My Reaction To Obama’s Non-State Of The Union — State Of The Union Speech

First off, I didn’t live blog on RWN, nor did I intend to do so on Twitter, but the comments just poured out of me as I listened to that President jerkface blather on. Here were my comments in order,

My economic agenda will provide a rainbow in every pot and a kitten riding a unicorn for every child!. — Barack Obama

There will be sweet orphaned children without puppies and gumdrop houses unless we spend TRILLIONS MORE! — Barack Obama

This time, when we waste your money wrecking the banking industry, there will be more accountability for the bankers! — Barack Obama

Didn’t Barack Obama strongly support the TARP program he now says helped banks, but didn’t help people?

In the midst of the civil war, we laid railroad tracks. Today, we’ll spend trillions to buy snow cone makers for unions.

ACORN will be able to break into 1000s of new houses and bureaucrats will be able to file millions of new forms — all because of the stimulus!

This is America. We don’t do what’s easy — or smart — or sustainable. Not when I’m President at least. — Barack Obama

11 million American children, many of them whose parents can barely afford sports cars, now have health care because of me. — Obama

Now Obama is going to cure cancer. Does that happen before or after he rolls back the oceans?

Nothing like a huge army of government bureaucrats and hundreds of thousands of new regulations to decrease the cost of health care.

By 2020, we will have the highest # of college graduates in the world, because we will make it illegal not to go or to flunk students.

Wow, Obama has found 2 billion dollars in savings over the next 10 years, which should almost make up for the money he’ll waste this year.

You get $8 a week, we raise taxes on the “rich” a trillion dollars, and our children go broke. See? Everybody’s happy!

Our armed forces have our “unyielding support,” if by “unyielding support” you mean we’re going to screw you over at every opportunity — BO

If Iran laughing at us and bowing to China constitutes a “new era of engagement,” we’re already there.

Our children are going to smother us to death in our sleep if we start bragging about how we “performed” in the Obama era

Long story short, this was another campaign speech — well, a campaign speech if say, Lenin were our President.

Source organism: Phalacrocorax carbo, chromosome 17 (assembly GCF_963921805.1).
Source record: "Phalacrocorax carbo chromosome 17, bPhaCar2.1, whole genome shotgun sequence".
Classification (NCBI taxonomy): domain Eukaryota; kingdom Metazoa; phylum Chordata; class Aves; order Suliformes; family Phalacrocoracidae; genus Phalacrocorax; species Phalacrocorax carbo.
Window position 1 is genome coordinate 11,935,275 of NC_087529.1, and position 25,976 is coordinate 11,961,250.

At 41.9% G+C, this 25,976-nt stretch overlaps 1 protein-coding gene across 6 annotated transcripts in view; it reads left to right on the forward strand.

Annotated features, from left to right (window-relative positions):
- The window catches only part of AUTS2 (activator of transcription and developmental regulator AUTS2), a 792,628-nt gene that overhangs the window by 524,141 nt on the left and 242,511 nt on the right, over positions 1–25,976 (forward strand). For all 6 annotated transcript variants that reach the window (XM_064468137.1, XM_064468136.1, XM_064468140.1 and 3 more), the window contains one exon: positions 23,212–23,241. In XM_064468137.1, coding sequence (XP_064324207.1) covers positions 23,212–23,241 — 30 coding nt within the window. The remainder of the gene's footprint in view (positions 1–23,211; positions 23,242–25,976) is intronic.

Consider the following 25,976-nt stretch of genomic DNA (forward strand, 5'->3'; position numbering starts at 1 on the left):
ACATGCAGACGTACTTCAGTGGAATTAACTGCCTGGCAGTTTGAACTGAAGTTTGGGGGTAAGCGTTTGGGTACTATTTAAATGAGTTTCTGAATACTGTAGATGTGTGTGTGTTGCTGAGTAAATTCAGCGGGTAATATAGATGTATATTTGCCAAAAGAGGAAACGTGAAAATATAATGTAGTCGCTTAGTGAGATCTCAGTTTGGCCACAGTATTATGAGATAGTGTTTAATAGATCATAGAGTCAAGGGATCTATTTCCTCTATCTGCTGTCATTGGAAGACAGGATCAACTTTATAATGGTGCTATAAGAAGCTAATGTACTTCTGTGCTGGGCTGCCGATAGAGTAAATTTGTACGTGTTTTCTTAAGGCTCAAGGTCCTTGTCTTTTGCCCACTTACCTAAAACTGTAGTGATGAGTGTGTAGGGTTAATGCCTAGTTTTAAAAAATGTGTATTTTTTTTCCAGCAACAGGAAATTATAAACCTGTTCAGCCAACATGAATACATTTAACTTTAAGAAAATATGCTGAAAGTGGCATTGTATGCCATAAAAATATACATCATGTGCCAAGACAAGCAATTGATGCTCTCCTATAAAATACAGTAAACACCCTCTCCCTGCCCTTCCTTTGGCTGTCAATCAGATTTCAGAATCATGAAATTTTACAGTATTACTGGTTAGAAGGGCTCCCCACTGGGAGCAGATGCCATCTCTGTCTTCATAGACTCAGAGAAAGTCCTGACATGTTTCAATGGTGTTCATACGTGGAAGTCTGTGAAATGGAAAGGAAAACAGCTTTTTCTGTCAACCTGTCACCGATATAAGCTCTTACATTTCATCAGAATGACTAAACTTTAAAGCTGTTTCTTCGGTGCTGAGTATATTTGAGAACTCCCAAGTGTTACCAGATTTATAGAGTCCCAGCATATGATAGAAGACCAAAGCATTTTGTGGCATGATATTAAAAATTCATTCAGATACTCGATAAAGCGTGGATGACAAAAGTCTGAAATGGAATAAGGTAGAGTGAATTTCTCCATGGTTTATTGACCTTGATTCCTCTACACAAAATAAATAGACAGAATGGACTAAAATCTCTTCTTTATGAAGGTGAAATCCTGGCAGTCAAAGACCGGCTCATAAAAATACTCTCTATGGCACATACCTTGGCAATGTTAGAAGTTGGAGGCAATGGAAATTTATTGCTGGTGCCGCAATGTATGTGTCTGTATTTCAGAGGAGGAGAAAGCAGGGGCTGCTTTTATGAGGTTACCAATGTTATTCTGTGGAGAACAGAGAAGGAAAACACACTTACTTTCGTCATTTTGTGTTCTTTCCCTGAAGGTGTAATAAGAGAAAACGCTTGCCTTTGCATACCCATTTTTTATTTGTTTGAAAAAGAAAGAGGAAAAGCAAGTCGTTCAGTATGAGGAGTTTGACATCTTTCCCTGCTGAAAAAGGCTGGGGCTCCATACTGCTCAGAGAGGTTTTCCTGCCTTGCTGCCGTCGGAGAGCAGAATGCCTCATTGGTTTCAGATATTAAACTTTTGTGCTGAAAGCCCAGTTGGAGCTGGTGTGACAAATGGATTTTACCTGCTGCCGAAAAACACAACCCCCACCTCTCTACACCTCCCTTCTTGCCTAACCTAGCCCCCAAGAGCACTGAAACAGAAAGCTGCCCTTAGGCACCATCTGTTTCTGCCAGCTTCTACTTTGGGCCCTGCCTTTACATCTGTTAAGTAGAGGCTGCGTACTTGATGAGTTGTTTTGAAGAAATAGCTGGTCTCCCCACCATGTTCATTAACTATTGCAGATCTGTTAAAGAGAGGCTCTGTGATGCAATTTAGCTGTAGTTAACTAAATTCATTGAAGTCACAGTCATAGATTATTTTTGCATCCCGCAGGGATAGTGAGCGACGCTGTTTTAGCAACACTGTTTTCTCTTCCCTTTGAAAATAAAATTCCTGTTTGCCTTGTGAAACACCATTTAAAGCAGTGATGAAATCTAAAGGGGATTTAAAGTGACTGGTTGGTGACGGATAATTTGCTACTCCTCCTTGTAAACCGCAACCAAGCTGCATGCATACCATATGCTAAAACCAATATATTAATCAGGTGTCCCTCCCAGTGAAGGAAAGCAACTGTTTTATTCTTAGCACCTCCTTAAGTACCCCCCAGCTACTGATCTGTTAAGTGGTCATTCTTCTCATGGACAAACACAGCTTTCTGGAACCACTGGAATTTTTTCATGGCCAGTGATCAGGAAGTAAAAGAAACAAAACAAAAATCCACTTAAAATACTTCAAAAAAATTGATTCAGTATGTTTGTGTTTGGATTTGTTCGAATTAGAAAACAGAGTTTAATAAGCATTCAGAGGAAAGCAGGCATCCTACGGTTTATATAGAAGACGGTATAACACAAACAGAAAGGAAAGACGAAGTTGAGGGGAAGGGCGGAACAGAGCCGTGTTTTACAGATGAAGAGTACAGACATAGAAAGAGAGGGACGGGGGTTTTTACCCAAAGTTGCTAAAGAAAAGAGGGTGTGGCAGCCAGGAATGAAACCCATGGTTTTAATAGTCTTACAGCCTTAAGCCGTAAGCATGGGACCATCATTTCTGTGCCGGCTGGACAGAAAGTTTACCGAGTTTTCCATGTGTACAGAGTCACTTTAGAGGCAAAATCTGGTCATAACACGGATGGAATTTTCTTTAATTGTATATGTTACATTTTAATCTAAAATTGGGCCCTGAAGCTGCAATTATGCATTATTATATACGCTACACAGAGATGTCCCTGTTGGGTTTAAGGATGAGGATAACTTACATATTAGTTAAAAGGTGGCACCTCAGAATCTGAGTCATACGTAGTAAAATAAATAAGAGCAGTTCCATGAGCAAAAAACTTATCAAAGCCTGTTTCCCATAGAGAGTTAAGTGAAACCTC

Obama is essentially planning to radically socialize our country, make the most enormous expansion of government in history, drop to his knees and apologize to the world — and yet, he’s going to slash spending and be tough on terrorists at the same time.

In other words, we essentially have an off-the-charts liberal, who wants to radically change our country, promising everything to everybody and counting on the mainstream media to keep the American people in the dark about the enormity of the changes he’s making and the fact that he can’t possibly keep his contrasting promises.

Summary: Happy feel good pap with a surprising number of minor stumbles. That being said, he sounded better than Bush and the media still has that tingle going up their leg. He’ll get a good grade from the media and maybe a small, temporary bounce. On substance, it gets a Hammer and a Sickle though. This guy is laying out a formula that will quite literally destroy our country’s future with a layer of frosting on top.

Bobby Jindal’s response: I thought Jindal was good, but not great. He was a bit wooden at first and didn’t hit the Democrats as hard as I would have liked. That said, he got better as he went on, was optimistic, had some really good stories, and offered some real options on tax care, health care, and schools. He also laid down a real marker on spending.

Summary: B. Americans will like this guy and what he had to say, but his speaking style wasn’t quite there.

PS: The very early conservative reaction to Jindal’s speech that I’ve seen has been very negative — I think way too negative. I could be wrong, but personally I think that’s because political junkies tend to get too caught up in zingers and delivery. Not that those things don’t matter, but wonks tend to give it way too much importance. Jindal was optimistic, good on substance, and I think the average voter will have a positive reaction to him personally and to what he said. That doesn’t mean it was a legendary response, but it was serviceable and we could have done a lot worse.

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